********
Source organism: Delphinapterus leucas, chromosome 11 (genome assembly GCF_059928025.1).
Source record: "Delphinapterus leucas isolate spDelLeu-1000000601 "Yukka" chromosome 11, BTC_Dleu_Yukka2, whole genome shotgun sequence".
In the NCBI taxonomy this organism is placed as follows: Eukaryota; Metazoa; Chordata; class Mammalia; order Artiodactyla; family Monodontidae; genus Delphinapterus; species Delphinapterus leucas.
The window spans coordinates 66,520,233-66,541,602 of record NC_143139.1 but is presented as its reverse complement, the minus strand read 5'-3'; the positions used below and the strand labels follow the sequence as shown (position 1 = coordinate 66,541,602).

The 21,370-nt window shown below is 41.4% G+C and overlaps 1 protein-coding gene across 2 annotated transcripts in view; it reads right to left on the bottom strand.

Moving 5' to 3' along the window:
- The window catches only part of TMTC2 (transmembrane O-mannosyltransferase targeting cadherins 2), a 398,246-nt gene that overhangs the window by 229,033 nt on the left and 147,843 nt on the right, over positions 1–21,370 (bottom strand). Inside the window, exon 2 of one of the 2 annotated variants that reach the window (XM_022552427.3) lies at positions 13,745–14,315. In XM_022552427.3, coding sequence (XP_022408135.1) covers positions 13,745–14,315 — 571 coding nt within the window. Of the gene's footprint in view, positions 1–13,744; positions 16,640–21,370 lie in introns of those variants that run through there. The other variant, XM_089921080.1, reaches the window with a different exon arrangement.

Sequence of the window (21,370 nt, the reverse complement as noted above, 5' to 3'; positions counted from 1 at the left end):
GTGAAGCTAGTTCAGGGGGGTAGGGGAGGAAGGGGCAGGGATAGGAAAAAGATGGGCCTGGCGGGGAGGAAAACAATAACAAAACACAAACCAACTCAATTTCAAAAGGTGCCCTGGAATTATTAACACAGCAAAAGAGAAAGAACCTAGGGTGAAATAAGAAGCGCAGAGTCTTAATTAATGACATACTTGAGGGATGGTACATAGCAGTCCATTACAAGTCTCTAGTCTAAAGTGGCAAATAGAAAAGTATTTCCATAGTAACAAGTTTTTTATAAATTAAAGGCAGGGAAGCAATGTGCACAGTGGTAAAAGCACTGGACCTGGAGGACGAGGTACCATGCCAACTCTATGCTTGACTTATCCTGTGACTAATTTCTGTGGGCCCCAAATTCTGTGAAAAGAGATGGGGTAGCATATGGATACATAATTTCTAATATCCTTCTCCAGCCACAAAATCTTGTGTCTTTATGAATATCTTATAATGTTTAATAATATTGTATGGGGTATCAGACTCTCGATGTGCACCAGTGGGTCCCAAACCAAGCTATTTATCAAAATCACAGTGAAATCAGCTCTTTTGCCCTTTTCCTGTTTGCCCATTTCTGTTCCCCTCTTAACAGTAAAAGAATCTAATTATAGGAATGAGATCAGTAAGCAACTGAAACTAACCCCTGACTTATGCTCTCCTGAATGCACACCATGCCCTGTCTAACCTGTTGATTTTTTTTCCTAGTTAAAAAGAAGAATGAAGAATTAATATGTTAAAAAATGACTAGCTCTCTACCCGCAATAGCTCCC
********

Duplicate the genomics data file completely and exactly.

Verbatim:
Source organism: Delphinapterus leucas, chromosome 11 (genome assembly GCF_059928025.1).
Source record: "Delphinapterus leucas isolate spDelLeu-1000000601 "Yukka" chromosome 11, BTC_Dleu_Yukka2, whole genome shotgun sequence".
In the NCBI taxonomy this organism is placed as follows: Eukaryota; Metazoa; Chordata; class Mammalia; order Artiodactyla; family Monodontidae; genus Delphinapterus; species Delphinapterus leucas.
The window spans coordinates 66,520,233-66,541,602 of record NC_143139.1 but is presented as its reverse complement, the minus strand read 5'-3'; the positions used below and the strand labels follow the sequence as shown (position 1 = coordinate 66,541,602).

The 21,370-nt window shown below is 41.4% G+C and overlaps 1 protein-coding gene across 2 annotated transcripts in view; it reads right to left on the bottom strand.

Moving 5' to 3' along the window:
- The window catches only part of TMTC2 (transmembrane O-mannosyltransferase targeting cadherins 2), a 398,246-nt gene that overhangs the window by 229,033 nt on the left and 147,843 nt on the right, over positions 1–21,370 (bottom strand). Inside the window, exon 2 of one of the 2 annotated variants that reach the window (XM_022552427.3) lies at positions 13,745–14,315. In XM_022552427.3, coding sequence (XP_022408135.1) covers positions 13,745–14,315 — 571 coding nt within the window. Of the gene's footprint in view, positions 1–13,744; positions 16,640–21,370 lie in introns of those variants that run through there. The other variant, XM_089921080.1, reaches the window with a different exon arrangement.

Sequence of the window (21,370 nt, the reverse complement as noted above, 5' to 3'; positions counted from 1 at the left end):
GTGAAGCTAGTTCAGGGGGGTAGGGGAGGAAGGGGCAGGGATAGGAAAAAGATGGGCCTGGCGGGGAGGAAAACAATAACAAAACACAAACCAACTCAATTTCAAAAGGTGCCCTGGAATTATTAACACAGCAAAAGAGAAAGAACCTAGGGTGAAATAAGAAGCGCAGAGTCTTAATTAATGACATACTTGAGGGATGGTACATAGCAGTCCATTACAAGTCTCTAGTCTAAAGTGGCAAATAGAAAAGTATTTCCATAGTAACAAGTTTTTTATAAATTAAAGGCAGGGAAGCAATGTGCACAGTGGTAAAAGCACTGGACCTGGAGGACGAGGTACCATGCCAACTCTATGCTTGACTTATCCTGTGACTAATTTCTGTGGGCCCCAAATTCTGTGAAAAGAGATGGGGTAGCATATGGATACATAATTTCTAATATCCTTCTCCAGCCACAAAATCTTGTGTCTTTATGAATATCTTATAATGTTTAATAATATTGTATGGGGTATCAGACTCTCGATGTGCACCAGTGGGTCCCAAACCAAGCTATTTATCAAAATCACAGTGAAATCAGCTCTTTTGCCCTTTTCCTGTTTGCCCATTTCTGTTCCCCTCTTAACAGTAAAAGAATCTAATTATAGGAATGAGATCAGTAAGCAACTGAAACTAACCCCTGACTTATGCTCTCCTGAATGCACACCATGCCCTGTCTAACCTGTTGATTTTTTTTCCTAGTTAAAAAGAAGAATGAAGAATTAATATGTTAAAAAATGACTAGCTCTCTACCCGCAATAGCTCCC